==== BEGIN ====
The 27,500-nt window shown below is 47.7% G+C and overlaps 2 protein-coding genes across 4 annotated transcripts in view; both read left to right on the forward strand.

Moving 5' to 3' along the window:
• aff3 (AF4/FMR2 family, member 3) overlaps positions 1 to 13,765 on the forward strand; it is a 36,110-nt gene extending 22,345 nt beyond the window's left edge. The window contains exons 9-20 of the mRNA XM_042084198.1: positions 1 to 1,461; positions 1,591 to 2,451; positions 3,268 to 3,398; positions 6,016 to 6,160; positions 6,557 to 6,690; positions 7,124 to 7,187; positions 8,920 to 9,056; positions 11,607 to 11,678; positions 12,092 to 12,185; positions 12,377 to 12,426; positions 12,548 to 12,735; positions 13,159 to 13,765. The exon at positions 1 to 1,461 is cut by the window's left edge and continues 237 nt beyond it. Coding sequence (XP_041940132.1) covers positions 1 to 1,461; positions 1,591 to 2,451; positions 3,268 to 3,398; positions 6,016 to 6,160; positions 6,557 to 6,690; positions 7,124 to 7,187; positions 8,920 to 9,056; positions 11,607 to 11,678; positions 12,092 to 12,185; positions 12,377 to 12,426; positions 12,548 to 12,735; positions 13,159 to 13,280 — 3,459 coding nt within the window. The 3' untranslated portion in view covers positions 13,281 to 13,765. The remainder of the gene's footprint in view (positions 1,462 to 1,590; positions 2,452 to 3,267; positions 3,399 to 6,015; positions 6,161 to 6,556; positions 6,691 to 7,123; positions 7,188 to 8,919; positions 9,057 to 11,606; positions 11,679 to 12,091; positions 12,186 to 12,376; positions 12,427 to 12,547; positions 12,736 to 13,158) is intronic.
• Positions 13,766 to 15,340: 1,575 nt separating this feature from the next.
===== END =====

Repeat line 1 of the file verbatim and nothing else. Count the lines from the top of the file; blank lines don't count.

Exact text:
The 27,500-nt window shown below is 47.7% G+C and overlaps 2 protein-coding genes across 4 annotated transcripts in view; both read left to right on the forward strand.